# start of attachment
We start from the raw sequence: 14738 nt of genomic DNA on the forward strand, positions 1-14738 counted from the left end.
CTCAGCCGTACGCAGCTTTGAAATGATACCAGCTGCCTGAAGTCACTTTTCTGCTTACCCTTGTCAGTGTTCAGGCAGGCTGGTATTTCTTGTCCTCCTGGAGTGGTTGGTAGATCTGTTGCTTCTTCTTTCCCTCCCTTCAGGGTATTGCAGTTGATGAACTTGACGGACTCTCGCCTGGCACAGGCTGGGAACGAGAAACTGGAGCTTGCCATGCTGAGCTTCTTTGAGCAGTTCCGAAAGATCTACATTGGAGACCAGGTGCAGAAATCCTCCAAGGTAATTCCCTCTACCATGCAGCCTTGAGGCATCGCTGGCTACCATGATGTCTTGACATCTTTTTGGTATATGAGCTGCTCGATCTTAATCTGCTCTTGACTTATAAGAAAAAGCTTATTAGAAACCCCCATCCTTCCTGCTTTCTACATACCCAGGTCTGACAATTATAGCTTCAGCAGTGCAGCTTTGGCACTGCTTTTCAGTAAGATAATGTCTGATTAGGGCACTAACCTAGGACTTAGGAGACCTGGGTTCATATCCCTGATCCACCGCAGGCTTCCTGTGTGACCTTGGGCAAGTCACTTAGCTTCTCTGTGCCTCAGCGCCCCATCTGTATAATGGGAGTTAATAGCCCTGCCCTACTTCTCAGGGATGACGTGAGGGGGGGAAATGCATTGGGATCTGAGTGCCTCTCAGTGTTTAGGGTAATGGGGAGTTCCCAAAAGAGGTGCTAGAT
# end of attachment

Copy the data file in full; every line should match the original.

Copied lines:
We start from the raw sequence: 14738 nt of genomic DNA on the forward strand, positions 1-14738 counted from the left end.
CTCAGCCGTACGCAGCTTTGAAATGATACCAGCTGCCTGAAGTCACTTTTCTGCTTACCCTTGTCAGTGTTCAGGCAGGCTGGTATTTCTTGTCCTCCTGGAGTGGTTGGTAGATCTGTTGCTTCTTCTTTCCCTCCCTTCAGGGTATTGCAGTTGATGAACTTGACGGACTCTCGCCTGGCACAGGCTGGGAACGAGAAACTGGAGCTTGCCATGCTGAGCTTCTTTGAGCAGTTCCGAAAGATCTACATTGGAGACCAGGTGCAGAAATCCTCCAAGGTAATTCCCTCTACCATGCAGCCTTGAGGCATCGCTGGCTACCATGATGTCTTGACATCTTTTTGGTATATGAGCTGCTCGATCTTAATCTGCTCTTGACTTATAAGAAAAAGCTTATTAGAAACCCCCATCCTTCCTGCTTTCTACATACCCAGGTCTGACAATTATAGCTTCAGCAGTGCAGCTTTGGCACTGCTTTTCAGTAAGATAATGTCTGATTAGGGCACTAACCTAGGACTTAGGAGACCTGGGTTCATATCCCTGATCCACCGCAGGCTTCCTGTGTGACCTTGGGCAAGTCACTTAGCTTCTCTGTGCCTCAGCGCCCCATCTGTATAATGGGAGTTAATAGCCCTGCCCTACTTCTCAGGGATGACGTGAGGGGGGGAAATGCATTGGGATCTGAGTGCCTCTCAGTGTTTAGGGTAATGGGGAGTTCCCAAAAGAGGTGCTAGAT